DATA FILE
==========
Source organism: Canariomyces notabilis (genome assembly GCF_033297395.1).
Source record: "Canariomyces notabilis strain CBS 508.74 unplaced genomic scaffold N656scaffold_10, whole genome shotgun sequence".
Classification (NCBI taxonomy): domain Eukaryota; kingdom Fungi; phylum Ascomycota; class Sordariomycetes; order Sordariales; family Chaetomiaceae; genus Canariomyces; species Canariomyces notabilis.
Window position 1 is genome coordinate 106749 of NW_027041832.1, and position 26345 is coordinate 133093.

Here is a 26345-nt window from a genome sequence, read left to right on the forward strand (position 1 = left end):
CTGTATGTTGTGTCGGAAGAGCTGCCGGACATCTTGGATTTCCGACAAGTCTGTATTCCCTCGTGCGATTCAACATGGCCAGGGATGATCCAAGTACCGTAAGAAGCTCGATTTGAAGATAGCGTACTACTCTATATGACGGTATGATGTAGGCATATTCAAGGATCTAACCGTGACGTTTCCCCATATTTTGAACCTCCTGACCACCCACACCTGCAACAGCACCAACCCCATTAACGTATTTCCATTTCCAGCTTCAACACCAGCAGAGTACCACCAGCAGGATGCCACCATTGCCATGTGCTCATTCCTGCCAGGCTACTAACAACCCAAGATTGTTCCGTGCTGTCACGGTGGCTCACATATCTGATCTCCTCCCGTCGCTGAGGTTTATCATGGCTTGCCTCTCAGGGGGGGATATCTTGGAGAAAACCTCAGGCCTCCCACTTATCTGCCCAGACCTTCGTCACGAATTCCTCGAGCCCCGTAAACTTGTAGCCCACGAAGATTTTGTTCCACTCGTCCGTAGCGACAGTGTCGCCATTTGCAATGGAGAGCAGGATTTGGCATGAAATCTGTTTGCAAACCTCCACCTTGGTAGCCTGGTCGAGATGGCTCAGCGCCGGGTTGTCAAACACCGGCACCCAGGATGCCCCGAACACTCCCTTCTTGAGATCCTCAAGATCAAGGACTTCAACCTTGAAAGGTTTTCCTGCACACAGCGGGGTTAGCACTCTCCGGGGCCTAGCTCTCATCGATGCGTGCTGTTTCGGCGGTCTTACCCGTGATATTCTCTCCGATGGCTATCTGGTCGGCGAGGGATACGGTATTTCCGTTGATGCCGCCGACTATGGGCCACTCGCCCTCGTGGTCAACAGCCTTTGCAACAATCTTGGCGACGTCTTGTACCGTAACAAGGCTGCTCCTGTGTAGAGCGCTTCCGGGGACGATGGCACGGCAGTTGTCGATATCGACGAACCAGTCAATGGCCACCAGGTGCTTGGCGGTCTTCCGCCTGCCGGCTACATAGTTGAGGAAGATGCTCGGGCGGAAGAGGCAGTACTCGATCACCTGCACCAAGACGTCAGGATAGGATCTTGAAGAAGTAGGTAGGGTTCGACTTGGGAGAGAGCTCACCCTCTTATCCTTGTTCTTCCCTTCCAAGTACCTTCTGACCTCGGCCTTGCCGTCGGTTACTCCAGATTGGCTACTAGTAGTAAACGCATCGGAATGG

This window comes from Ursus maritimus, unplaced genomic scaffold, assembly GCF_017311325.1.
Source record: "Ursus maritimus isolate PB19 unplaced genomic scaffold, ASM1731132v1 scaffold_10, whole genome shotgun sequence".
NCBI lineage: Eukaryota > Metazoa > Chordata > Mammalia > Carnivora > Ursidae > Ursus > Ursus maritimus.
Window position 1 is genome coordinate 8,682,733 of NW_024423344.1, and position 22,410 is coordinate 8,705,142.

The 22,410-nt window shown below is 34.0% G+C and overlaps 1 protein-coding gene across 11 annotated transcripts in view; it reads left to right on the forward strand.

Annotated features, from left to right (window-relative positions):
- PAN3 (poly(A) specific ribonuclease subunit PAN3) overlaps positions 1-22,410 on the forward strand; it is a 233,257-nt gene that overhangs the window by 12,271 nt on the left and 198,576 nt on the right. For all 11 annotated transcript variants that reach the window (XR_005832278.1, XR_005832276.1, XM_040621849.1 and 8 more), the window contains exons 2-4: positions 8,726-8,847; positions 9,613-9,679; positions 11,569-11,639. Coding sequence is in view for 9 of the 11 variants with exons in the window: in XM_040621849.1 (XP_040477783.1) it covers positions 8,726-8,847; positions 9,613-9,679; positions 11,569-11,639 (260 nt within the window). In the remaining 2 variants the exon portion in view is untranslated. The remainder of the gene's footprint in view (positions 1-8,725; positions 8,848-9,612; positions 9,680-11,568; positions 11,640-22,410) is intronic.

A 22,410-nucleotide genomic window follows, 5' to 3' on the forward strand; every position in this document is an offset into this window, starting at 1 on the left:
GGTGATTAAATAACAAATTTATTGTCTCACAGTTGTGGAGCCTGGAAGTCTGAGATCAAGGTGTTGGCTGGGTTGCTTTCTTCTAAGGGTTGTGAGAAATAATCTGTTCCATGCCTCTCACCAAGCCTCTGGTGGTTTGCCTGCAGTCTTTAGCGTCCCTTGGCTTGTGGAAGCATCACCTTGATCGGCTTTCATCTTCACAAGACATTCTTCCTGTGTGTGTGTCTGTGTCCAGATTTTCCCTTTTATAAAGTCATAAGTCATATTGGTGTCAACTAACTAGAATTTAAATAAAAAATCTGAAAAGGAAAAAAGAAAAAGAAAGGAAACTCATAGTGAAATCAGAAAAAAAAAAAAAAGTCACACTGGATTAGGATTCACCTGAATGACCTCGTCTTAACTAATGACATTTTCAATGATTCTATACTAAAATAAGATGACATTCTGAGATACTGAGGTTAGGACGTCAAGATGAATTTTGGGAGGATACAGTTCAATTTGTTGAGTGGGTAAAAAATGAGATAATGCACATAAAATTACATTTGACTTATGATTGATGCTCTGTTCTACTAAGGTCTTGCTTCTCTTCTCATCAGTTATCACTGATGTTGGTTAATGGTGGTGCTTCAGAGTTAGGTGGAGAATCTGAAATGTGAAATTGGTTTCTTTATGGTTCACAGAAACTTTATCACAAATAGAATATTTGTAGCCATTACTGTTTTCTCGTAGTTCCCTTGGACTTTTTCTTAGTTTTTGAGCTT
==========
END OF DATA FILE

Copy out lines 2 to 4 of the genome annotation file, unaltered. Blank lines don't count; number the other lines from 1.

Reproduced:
Source record: "Canariomyces notabilis strain CBS 508.74 unplaced genomic scaffold N656scaffold_10, whole genome shotgun sequence".
Classification (NCBI taxonomy): domain Eukaryota; kingdom Fungi; phylum Ascomycota; class Sordariomycetes; order Sordariales; family Chaetomiaceae; genus Canariomyces; species Canariomyces notabilis.
Window position 1 is genome coordinate 106749 of NW_027041832.1, and position 26345 is coordinate 133093.